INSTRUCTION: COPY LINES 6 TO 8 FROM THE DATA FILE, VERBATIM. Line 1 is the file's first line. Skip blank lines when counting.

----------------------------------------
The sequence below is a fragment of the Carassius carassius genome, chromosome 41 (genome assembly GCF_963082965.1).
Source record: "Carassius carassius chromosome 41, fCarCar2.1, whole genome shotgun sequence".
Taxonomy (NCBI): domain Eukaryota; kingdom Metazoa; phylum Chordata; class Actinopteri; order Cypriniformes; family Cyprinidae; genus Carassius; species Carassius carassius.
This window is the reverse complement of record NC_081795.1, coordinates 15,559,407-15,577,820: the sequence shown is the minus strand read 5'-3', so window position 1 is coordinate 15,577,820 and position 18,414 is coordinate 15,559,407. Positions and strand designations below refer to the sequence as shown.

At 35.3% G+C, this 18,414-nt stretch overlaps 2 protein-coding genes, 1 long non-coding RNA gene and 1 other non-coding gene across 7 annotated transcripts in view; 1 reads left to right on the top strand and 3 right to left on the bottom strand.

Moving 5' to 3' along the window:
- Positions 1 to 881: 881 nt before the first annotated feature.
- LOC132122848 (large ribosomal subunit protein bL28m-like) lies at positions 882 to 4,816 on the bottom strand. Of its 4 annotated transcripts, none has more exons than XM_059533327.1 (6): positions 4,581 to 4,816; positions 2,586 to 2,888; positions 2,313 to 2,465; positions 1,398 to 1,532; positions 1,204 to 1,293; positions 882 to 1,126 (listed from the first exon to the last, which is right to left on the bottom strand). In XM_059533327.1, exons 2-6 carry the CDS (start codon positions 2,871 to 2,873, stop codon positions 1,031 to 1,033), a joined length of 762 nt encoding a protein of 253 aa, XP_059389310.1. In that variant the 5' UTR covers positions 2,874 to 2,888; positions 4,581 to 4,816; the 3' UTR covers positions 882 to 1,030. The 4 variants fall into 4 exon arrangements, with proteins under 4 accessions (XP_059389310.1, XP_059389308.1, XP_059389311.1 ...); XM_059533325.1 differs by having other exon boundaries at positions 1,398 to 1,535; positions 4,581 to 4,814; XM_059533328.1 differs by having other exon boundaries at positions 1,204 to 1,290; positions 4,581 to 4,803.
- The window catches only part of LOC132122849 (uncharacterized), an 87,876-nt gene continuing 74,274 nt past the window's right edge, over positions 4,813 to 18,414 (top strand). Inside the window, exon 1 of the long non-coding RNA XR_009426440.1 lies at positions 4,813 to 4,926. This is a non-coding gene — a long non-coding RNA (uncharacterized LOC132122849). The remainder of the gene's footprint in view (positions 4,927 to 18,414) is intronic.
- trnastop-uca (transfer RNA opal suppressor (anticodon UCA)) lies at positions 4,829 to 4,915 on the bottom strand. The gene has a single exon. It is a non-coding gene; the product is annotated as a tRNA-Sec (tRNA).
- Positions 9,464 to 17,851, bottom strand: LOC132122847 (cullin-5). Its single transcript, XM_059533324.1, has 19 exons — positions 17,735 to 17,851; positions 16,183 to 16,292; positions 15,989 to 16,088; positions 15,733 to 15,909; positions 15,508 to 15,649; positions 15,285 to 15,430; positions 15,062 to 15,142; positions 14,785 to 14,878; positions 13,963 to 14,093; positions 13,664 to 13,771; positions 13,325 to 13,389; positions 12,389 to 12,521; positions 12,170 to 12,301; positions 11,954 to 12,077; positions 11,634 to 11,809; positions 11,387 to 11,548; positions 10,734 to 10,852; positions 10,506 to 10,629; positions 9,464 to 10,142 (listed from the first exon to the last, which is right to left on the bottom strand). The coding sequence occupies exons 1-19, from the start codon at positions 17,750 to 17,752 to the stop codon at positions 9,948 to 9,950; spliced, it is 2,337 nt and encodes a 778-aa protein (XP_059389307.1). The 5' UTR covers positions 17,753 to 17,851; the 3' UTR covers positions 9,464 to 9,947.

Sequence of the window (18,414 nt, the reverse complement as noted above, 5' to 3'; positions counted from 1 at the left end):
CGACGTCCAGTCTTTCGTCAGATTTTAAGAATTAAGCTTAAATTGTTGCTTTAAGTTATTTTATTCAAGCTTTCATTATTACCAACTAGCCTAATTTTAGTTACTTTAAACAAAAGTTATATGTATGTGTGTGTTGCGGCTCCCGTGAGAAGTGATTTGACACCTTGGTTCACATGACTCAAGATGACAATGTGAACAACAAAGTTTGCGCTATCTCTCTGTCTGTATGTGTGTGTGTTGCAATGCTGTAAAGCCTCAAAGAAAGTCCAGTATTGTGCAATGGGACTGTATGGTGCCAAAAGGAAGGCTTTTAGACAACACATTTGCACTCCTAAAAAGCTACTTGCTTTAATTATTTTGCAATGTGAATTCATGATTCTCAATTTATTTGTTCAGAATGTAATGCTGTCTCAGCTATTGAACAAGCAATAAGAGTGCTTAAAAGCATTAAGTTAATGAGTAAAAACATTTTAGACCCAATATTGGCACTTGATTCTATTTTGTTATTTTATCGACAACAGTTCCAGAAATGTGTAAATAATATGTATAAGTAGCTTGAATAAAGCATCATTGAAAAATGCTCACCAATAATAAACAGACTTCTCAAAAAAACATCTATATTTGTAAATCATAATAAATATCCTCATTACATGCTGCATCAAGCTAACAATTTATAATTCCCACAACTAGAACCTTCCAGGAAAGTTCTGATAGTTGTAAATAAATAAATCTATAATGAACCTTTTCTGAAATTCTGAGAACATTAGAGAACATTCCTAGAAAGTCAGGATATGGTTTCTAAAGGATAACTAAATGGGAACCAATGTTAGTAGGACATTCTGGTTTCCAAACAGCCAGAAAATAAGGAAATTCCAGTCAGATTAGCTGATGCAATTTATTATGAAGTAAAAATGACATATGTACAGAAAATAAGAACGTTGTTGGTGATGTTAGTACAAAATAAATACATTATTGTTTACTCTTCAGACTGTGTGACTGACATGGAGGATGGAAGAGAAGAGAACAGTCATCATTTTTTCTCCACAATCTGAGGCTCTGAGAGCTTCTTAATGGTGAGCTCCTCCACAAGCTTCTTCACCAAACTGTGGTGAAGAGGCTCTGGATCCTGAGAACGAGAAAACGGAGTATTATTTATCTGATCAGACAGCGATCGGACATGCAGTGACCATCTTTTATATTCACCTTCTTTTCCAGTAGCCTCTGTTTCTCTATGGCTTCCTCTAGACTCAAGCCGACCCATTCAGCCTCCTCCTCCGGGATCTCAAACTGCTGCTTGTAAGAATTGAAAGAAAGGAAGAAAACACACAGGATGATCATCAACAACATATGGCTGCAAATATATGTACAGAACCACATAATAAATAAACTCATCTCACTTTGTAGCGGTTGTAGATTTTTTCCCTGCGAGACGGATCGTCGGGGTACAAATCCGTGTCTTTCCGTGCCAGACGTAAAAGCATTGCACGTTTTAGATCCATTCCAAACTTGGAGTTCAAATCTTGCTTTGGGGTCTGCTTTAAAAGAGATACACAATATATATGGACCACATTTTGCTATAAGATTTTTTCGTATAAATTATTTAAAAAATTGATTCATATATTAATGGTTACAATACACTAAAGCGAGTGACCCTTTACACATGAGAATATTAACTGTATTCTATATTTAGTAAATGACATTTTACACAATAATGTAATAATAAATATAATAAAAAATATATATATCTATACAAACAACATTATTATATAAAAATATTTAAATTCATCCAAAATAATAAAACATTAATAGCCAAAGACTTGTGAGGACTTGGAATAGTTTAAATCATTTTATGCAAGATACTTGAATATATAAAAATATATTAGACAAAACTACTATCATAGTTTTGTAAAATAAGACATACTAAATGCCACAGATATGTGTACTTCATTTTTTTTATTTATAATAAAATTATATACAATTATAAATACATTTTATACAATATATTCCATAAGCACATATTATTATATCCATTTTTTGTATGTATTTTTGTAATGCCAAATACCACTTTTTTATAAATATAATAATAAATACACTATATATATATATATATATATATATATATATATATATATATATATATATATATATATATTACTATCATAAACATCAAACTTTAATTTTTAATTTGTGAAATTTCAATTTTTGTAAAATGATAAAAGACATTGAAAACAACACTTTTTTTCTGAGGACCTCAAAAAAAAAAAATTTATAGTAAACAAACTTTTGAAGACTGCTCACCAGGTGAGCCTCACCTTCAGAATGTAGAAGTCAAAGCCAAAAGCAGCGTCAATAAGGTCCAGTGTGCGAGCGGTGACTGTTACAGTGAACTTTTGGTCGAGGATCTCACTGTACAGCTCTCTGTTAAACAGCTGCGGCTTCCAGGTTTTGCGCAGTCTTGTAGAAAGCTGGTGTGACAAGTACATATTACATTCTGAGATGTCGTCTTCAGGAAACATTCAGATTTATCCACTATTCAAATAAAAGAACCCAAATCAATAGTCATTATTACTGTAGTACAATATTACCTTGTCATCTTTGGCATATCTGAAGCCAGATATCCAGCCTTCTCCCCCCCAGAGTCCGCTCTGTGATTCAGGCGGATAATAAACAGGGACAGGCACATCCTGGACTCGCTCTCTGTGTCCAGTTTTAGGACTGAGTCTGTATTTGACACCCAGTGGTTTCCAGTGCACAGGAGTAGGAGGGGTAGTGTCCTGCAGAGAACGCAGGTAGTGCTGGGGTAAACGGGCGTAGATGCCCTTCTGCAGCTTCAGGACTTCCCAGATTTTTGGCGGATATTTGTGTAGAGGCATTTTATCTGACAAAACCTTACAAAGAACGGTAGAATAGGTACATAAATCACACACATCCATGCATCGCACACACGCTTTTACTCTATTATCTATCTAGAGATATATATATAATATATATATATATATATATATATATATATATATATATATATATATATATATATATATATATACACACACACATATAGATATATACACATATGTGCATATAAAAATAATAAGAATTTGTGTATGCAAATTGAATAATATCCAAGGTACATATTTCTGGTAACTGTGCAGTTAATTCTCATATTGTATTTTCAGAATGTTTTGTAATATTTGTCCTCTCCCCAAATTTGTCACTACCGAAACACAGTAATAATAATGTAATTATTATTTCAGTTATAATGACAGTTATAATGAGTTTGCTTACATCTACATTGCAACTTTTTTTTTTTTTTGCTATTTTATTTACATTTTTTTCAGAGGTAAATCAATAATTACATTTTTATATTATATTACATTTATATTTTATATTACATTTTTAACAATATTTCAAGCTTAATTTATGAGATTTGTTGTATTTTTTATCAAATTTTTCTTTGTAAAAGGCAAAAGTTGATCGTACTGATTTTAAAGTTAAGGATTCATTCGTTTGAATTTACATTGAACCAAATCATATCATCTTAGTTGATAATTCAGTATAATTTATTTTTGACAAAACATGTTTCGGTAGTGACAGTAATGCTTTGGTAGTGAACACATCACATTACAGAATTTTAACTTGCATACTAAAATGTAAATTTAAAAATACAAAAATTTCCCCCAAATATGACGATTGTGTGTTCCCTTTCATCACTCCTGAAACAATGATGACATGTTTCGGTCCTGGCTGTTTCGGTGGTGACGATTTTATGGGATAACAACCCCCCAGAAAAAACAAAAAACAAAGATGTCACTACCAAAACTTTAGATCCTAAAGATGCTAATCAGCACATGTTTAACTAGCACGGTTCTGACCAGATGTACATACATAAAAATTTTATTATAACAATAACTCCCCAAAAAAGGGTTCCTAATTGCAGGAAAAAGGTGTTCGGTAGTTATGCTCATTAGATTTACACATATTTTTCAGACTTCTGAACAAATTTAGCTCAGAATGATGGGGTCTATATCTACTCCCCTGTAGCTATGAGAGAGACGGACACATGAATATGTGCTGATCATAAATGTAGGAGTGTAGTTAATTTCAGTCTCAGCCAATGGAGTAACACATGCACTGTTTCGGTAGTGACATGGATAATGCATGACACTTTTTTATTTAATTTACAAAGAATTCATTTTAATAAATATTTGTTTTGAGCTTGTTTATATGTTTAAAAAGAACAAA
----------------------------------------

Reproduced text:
Moving 5' to 3' along the window:
- Positions 1 to 881: 881 nt before the first annotated feature.
- LOC132122848 (large ribosomal subunit protein bL28m-like) lies at positions 882 to 4,816 on the bottom strand. Of its 4 annotated transcripts, none has more exons than XM_059533327.1 (6): positions 4,581 to 4,816; positions 2,586 to 2,888; positions 2,313 to 2,465; positions 1,398 to 1,532; positions 1,204 to 1,293; positions 882 to 1,126 (listed from the first exon to the last, which is right to left on the bottom strand). In XM_059533327.1, exons 2-6 carry the CDS (start codon positions 2,871 to 2,873, stop codon positions 1,031 to 1,033), a joined length of 762 nt encoding a protein of 253 aa, XP_059389310.1. In that variant the 5' UTR covers positions 2,874 to 2,888; positions 4,581 to 4,816; the 3' UTR covers positions 882 to 1,030. The 4 variants fall into 4 exon arrangements, with proteins under 4 accessions (XP_059389310.1, XP_059389308.1, XP_059389311.1 ...); XM_059533325.1 differs by having other exon boundaries at positions 1,398 to 1,535; positions 4,581 to 4,814; XM_059533328.1 differs by having other exon boundaries at positions 1,204 to 1,290; positions 4,581 to 4,803.